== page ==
Nigeria: Cocoa plantation project threatens pristine forest lands of the Etara and Ekuri-Eyeyeng
The tropical moist forest area of Cross River state has the largest area of tropical forest in the country. Approximately 8,500 square kilometres are mostly undisturbed virgin forest, partially under community ownership. 5,140 square kilometres of the tropical high forest land are designated as protected areas, comprising the Cross River National Park, which occupies 3,330 square kilometres of high forest, and the Forest Reserves occupying 1,810 square kilometres of forest land where the Etara and Ekuri-Eyeyeng communities have their customary lands.
The lands of the Etara and Ekuri-Eyeyeng are being held in trust by the Government of Cross River State of Nigeria, on behalf of those indigenous communities for whom the forest is the most important source of livelihood. It is in the forest where they find fertile farmlands and timber resources used for local construction, and where they collect most of the non-timber forest products used for food, income, local crafts and medicine. The forest also protects streams and rivers from drought cycles, delivers clean water, and is considered by the community as a sacred place where their ancestors are buried.
Now, the integrity of the forest and thus the livelihood of the communities are under threat. A company known as Southgate Cocoa Produce Limited is planning to acquire a parcel of land comprising 72.41 square kilometres of pristine rainforest that lies completely within the immediate contiguous forest buffer zone of the Cross River National Park in Etara and Ekuri-Eyeyeng community forest lands, in order to establish industrial cocoa plantations.
The Nigerian organization Rainforest Resource & Development Centre (RRDC) has been denouncing the project on the grounds that it is “contrary to the interests of the indigenous communities.” Furthermore, while the use of the forest reserve for the plantation of cocoa would be in violation of the law, no Environmental Impact Assessment (EIA) has been carried out. RRDC warns that “the Cross River South Forest Reserve is a pristine and intact rainforest ecosystem, and therefore this project is a serious threat to the ecological integrity of the ecosystem and to the adjoining Oban Division of the Cross River National Park.”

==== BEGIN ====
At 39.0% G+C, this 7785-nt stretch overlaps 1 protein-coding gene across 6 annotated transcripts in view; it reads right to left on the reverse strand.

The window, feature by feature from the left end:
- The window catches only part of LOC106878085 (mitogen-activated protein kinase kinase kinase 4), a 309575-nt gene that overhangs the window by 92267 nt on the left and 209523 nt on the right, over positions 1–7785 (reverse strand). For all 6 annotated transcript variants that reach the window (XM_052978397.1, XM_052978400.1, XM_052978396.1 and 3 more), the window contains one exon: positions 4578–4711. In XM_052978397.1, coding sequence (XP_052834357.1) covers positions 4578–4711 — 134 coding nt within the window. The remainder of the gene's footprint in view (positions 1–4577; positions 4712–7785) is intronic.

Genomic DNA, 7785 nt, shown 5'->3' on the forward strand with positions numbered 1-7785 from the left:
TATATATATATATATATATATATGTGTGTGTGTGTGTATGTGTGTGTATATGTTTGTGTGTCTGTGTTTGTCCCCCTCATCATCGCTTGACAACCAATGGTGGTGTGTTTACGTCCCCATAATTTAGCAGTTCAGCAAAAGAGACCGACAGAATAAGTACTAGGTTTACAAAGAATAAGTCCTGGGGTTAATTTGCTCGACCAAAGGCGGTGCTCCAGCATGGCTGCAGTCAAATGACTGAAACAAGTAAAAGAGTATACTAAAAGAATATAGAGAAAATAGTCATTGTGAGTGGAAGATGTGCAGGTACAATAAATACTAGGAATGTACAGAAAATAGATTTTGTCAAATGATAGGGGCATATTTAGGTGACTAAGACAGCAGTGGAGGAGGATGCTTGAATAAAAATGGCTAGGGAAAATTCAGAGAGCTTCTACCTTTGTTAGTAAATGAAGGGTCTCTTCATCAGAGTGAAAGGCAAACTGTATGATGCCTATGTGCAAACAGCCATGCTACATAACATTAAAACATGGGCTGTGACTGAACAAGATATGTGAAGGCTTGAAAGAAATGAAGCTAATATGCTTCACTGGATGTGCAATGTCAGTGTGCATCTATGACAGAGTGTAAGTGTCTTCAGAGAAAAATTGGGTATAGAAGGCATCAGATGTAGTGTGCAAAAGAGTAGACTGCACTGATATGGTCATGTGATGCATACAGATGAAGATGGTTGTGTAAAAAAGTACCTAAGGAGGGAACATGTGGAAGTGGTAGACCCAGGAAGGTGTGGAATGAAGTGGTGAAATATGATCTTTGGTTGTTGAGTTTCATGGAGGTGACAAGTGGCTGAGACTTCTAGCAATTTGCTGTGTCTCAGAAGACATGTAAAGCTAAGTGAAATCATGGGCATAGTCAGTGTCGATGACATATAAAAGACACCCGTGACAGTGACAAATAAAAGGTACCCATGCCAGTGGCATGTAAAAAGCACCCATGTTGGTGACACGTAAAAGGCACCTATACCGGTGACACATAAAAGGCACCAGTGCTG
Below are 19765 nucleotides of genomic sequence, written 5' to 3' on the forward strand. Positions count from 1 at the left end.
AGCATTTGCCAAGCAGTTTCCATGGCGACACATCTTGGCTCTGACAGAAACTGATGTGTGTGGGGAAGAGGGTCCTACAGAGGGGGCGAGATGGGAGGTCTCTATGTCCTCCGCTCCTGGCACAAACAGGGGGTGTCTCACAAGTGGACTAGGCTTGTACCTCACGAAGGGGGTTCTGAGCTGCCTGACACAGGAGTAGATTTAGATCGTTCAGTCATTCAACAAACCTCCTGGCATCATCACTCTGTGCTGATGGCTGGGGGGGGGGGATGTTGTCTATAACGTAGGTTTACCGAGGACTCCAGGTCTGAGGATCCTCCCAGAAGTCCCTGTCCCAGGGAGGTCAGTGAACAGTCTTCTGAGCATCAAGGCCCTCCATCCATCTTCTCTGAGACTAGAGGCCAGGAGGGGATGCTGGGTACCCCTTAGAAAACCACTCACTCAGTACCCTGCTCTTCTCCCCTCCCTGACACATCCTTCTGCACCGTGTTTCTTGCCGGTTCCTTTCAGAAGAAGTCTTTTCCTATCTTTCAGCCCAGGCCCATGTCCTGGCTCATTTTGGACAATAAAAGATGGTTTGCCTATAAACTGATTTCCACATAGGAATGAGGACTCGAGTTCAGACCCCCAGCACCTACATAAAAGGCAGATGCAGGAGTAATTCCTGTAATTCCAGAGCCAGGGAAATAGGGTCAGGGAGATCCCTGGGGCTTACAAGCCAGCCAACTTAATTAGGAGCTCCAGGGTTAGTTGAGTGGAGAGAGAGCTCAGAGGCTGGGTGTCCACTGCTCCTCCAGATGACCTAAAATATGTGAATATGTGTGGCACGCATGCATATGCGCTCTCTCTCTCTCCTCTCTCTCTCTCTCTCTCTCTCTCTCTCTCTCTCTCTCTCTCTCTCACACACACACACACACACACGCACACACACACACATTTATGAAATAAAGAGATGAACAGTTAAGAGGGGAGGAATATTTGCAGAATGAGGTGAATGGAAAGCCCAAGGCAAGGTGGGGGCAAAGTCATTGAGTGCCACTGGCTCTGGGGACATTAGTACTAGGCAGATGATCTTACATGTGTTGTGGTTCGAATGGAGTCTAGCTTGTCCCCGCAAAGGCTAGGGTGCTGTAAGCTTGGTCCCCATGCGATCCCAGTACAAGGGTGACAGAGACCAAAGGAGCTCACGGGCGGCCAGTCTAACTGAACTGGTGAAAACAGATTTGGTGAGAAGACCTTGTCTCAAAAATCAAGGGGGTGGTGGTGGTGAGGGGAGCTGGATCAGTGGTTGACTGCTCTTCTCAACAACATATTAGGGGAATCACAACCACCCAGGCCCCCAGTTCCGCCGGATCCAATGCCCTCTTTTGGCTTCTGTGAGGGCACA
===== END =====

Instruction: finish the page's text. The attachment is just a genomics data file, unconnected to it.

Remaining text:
RRDC also points out that Southgate has contacts with large global interest groups. One of these groups is Armajaro Trading Limited, a subsidiary of Armajaro Holding, based in London. It engages in the sourcing and delivery of cocoa, and supplies chocolate manufacturers in Asia, South America, North America, and elsewhere internationally.
A campaign calling for rapid response has been launched by RRDC to inform Armajaro and/or any other foreign parties or partners that, contrary to the information that is being propagated by Southgate and its agents, the land in question lies completely within the immediate contiguous forest buffer zone of the Oban Division of the Cross River National Park and the forest land in question is a pristine tropical rainforest and not a “degraded reserve” as they allege.
Appeals can be sent to the governor of Cross River State of Nigeria, Governor Liyel Imoke, e-mail: firstname.lastname@example.org and email@example.com ,firstname.lastname@example.org and to Armajaro outfits worldwide, including:Richard.Ryan@Armajaro.com and Vince.McAleer@Armajaro.com
Article based on information sent by Odey Oyama, Rainforest Resource & Development Centre (RRDC), e-mail: email@example.com,firstname.lastname@example.org